Skip to main content

Shoup, David

Shoup, David (1904–1983), general and Marine Corps commandant.The son of an Indiana farmer, Shoup graduated from DePauw University in 1926 with an ROTC commission. After a month as a lieutenant in the U.S. Army Reserve, he was transferred to the Marines. He served on expeditionary duty in Tientsin, China, in 1927–28, and returned to China on various duties, 1934–36. In 1941, he accompanied a Marine brigade to Iceland.

In the Pacific during World War II, Colonel Shoup was twice wounded in action and won the Congressional Medal of Honor for rallying his troops and leading a charge at Betio atoll, Tarawa, in the Gilbert Islands in 1943. He was chief of staff of the 2nd Marine Division in the battles of Saipan and Tinian.

After the war, Shoup served in logistical, fiscal, and training positions. In 1956, he led an investigation of the drowning of six Marine recruits on a disciplinary night march at Parris Island, South Carolina. President Dwight D. Eisenhower appointed him Marine Corps commandant in 1960. Always outspoken, Shoup criticized attempts to indoctrinate troops with anticommunism, chastised the services for overemphasizing their own interests, argued against introducing U.S. ground forces in the crises with Cuba in 1961 and 1962, and advised against a massive buildup of U.S. forces in Vietnam. In retirement after 1963, he became an outspoken critic of the Vietnam War.
[See also Cuba, U.S. Military Involvement in; World War II, U.S. Naval Operations in: The Pacific.]


David M. Shoup , The Marines in China, 1927–1928, 1987.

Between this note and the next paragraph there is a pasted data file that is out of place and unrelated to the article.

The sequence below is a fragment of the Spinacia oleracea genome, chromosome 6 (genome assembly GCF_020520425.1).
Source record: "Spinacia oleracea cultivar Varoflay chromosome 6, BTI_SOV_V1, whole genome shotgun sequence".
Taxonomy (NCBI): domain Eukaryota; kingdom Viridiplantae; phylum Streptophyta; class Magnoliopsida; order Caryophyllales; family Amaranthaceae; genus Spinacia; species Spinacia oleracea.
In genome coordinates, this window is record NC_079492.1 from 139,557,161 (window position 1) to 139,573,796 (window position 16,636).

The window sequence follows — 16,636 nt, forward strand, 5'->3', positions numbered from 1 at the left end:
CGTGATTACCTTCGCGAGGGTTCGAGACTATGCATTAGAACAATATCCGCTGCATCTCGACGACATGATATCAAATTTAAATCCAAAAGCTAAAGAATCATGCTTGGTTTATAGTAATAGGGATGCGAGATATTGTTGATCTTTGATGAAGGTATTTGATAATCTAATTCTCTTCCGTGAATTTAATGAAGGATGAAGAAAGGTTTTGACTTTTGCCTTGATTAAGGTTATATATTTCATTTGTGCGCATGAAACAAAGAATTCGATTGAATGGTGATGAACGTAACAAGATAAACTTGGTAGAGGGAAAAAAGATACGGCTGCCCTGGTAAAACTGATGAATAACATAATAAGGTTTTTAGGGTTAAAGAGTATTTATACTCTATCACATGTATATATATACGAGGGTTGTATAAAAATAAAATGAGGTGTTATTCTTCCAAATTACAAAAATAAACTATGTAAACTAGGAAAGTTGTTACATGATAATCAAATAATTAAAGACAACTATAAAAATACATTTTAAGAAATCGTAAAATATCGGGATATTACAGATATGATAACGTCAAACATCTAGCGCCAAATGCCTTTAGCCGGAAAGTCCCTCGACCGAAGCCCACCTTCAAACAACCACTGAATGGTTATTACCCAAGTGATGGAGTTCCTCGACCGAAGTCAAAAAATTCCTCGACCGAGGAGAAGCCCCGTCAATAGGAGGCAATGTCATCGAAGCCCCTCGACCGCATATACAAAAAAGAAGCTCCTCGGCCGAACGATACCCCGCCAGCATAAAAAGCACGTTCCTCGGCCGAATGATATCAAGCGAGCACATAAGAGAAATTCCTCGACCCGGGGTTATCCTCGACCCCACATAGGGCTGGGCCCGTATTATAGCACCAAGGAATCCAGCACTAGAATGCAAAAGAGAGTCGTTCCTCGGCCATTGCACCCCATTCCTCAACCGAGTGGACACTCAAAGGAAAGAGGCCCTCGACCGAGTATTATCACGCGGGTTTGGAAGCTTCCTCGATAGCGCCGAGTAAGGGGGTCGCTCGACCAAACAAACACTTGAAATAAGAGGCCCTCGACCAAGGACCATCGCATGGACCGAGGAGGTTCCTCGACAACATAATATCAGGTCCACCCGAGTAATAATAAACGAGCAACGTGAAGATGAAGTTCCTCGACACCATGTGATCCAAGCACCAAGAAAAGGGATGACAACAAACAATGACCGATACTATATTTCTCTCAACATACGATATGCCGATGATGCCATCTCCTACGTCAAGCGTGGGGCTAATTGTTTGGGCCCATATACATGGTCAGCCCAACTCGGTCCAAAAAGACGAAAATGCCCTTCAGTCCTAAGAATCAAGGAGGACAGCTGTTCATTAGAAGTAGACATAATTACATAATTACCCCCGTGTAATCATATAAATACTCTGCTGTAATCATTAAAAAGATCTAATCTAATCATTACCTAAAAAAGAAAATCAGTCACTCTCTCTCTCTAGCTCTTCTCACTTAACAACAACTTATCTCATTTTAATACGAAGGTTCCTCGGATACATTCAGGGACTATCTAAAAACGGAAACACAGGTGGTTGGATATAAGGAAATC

Robert Buzzanco and and Asad Ismij , Informed Dissent: Three Generals and the Viet Nam War, 1988.

John Whiteclay Chambers II

Cite this article
Pick a style below, and copy the text for your bibliography.

  • MLA
  • Chicago
  • APA

"Shoup, David." The Oxford Companion to American Military History. . 15 Feb. 2019 <>.

"Shoup, David." The Oxford Companion to American Military History. . (February 15, 2019).

"Shoup, David." The Oxford Companion to American Military History. . Retrieved February 15, 2019 from

Learn more about citation styles

Citation styles gives you the ability to cite reference entries and articles according to common styles from the Modern Language Association (MLA), The Chicago Manual of Style, and the American Psychological Association (APA).

Within the “Cite this article” tool, pick a style to see how all available information looks when formatted according to that style. Then, copy and paste the text into your bibliography or works cited list.

Because each style has its own formatting nuances that evolve over time and not all information is available for every reference entry or article, cannot guarantee each citation it generates. Therefore, it’s best to use citations as a starting point before checking the style against your school or publication’s requirements and the most-recent information available at these sites:

Modern Language Association

The Chicago Manual of Style

American Psychological Association

  • Most online reference entries and articles do not have page numbers. Therefore, that information is unavailable for most content. However, the date of retrieval is often important. Refer to each style’s convention regarding the best way to format page numbers and retrieval dates.
  • In addition to the MLA, Chicago, and APA styles, your school, university, publication, or institution may have its own requirements for citations. Therefore, be sure to refer to those guidelines when editing your bibliography or works cited list.